Lisa Hegland, who works for the Cooper & Cadie Foundation in Stanwood, Washington, held her second RDOD this year. The headline-grabber was a fine-art exhibit, called Pouché, in what Ms. Hegland describes as "a million-dollar barn." Local artists were commissioned to create paintings, sculptures, glasswork, and metalwork. "People who came to the show were so excited, it was just spectacular," Hegland reports. They sold several pieces, with proceeds going to low-income families to cover spay and neuter services.

The theme of Cooper & Cadie's RDOD was, "Is your dog suffering from BDS — Bored-Dog Syndrome?" Ms. Hegland and her staff offered creative high-energy antidotes to the problem, such as agility, flyball, rally, and Frisbee-catching contests. As attendees in Stanwood watched the experts running the agility course, Hegland says, they realized that those dogs are not so different from their own. "The agility dogs are yappers, they're noisy and crazy, but they also do a focused task." Attendees were then invited into the ring. "We had a trainer take people and dogs through an agility course," Hegland says. "Everyone was really excited. They just clicked with this idea. You don't have to have a pure-bred, or a specially trained dog. A lot of people don't realize this."

Ms. Anderson, from Bakersfield, says RDOD can also be the perfect place to find a new pet. "People can pick a dog, then walk right over to a vet at the show and have the dog checked out. Then they can go over to our rabies clinic." Lisa Hegland says her Stanwood event had a similar setup. "Right on the spot, people can have their dog's health and temperament evaluated. But the great thing is, this was not planned. It just developed right at the show, because the vet and the shelter happened to be in the same place."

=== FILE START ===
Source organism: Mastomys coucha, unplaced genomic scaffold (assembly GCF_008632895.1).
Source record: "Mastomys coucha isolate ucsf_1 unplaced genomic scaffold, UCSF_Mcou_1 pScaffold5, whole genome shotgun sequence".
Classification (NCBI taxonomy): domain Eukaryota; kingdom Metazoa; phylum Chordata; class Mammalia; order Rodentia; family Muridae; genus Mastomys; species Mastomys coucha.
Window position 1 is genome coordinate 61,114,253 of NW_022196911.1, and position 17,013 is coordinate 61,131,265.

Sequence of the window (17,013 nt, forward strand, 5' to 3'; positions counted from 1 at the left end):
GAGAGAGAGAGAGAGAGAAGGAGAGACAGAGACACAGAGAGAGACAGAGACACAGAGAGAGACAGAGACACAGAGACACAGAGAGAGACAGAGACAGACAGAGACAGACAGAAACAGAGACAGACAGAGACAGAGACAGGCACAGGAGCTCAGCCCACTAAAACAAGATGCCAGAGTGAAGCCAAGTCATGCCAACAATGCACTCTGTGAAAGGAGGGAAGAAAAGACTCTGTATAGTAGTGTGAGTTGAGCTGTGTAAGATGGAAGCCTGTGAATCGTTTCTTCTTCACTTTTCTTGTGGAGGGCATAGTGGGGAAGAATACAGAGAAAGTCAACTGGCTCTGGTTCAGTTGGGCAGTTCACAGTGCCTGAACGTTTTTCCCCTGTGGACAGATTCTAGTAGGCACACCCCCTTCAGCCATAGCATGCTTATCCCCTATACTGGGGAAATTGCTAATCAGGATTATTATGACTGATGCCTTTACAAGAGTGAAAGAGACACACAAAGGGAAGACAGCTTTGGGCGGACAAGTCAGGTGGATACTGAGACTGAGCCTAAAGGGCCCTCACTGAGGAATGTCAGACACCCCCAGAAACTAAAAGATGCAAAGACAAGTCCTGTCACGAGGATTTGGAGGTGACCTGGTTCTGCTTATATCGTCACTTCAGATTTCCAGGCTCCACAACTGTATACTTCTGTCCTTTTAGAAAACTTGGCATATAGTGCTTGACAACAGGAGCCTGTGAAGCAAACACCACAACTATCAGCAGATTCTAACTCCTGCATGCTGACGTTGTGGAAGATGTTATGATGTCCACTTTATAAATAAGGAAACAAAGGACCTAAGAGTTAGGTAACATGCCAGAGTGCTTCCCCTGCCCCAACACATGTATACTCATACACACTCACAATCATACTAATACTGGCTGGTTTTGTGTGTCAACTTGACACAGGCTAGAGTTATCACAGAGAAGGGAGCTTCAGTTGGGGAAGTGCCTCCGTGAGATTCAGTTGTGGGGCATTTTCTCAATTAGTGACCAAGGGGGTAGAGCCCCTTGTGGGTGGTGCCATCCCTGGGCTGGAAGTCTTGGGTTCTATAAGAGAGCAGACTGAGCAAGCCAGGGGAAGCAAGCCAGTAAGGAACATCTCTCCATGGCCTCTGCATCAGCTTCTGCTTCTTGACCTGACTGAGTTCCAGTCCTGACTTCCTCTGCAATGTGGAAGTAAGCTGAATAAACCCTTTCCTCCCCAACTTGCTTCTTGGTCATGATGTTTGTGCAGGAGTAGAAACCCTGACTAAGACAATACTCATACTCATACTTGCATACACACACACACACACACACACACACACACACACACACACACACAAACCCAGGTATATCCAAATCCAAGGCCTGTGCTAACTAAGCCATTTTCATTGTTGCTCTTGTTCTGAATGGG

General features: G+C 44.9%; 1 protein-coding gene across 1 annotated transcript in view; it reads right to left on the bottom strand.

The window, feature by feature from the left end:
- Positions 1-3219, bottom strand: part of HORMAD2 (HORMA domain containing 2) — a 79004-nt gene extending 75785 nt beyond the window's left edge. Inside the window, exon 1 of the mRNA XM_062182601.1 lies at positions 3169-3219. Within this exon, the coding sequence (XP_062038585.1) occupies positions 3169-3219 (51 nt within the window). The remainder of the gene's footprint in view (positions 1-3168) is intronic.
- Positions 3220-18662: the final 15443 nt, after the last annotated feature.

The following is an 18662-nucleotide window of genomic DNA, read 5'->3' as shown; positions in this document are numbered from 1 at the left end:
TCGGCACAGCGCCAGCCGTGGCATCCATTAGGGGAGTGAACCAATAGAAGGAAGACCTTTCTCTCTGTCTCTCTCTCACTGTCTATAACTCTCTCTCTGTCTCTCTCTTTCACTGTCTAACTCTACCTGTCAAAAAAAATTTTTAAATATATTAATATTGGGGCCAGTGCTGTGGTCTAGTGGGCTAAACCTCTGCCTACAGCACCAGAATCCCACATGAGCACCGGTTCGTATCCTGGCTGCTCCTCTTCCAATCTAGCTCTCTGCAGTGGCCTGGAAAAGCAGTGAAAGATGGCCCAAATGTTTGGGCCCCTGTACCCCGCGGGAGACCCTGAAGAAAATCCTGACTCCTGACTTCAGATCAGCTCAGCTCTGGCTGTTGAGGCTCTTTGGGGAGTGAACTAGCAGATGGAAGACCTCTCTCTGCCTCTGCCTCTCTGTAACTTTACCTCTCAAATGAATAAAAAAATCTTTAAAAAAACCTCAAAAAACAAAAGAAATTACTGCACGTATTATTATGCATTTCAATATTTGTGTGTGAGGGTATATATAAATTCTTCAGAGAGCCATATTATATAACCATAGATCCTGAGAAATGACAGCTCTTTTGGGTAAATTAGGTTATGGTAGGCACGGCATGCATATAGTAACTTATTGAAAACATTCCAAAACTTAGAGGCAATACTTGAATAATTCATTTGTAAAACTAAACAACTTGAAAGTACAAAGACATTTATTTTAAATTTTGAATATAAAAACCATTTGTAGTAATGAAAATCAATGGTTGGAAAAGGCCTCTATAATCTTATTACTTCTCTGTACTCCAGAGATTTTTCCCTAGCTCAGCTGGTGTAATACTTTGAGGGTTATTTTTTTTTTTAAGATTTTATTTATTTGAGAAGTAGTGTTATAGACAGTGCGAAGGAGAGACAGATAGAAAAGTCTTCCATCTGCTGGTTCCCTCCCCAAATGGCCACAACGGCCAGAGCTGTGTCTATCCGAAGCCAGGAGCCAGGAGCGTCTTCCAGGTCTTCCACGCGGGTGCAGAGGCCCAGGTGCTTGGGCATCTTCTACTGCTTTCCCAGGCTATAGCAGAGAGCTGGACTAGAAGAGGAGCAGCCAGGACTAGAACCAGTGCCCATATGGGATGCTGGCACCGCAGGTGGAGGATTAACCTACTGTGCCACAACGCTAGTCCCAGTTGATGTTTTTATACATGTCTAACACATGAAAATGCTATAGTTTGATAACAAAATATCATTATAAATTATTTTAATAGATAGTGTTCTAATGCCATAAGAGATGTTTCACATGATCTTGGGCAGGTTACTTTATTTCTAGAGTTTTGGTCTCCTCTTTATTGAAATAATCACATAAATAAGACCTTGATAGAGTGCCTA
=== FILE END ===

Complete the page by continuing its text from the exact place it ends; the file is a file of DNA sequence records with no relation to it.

Elizabeth Stanney, who helps run the Master Peace Dog Training School in Franklin, Massachusetts, said her organization does not have the resources for an independent RDOD. Instead, Master Peace set up booths at Franklin's annual Fall Harvest Festival. "It was a day for everything town-related. People were out enjoying themselves, relaxed. As they walked by, we would ask them if they have a dog. If they said yes, we'd invite them into our booth and share the information we had. If they didn't have a dog, we'd ask if they're thinking of getting one, or if they knew anyone who's thinking of getting one. Almost everyone had something to talk to us about."

Ms. Stanney says Master Peace's decision seemed like a compromise at first, but ended up being better than having their own RDOD. "If we held an event at our training facility, we would only see people already thinking of pet health, safety, and responsible ownership. But we got to speak with people who hadn't thought of it before, people we would never have reached. At the Festival, they aren't expecting it, and we can kind of sneak up on them with dog information." It worked so well, Master Peace is planning to do the same thing again next year.

Lisa Johnson says RDOD attendees have been very enthusiastic. "Lots of people said, 'Please tell us when this will take place again.' It's a lot of work putting it together. But by the second or third year, people start to expect it. If you're consistent, more and more people in the community talk about it." Ms. Anderson is thinking beyond a single event. "RDOD can help our community with a lot of things with animal ownership. This will help us have friendlier animal control. Maybe we can get low-cost spay and neuter services. Maybe we could get a permanent educational facility with on-site vets where people could come and learn. It allows us to have big plans."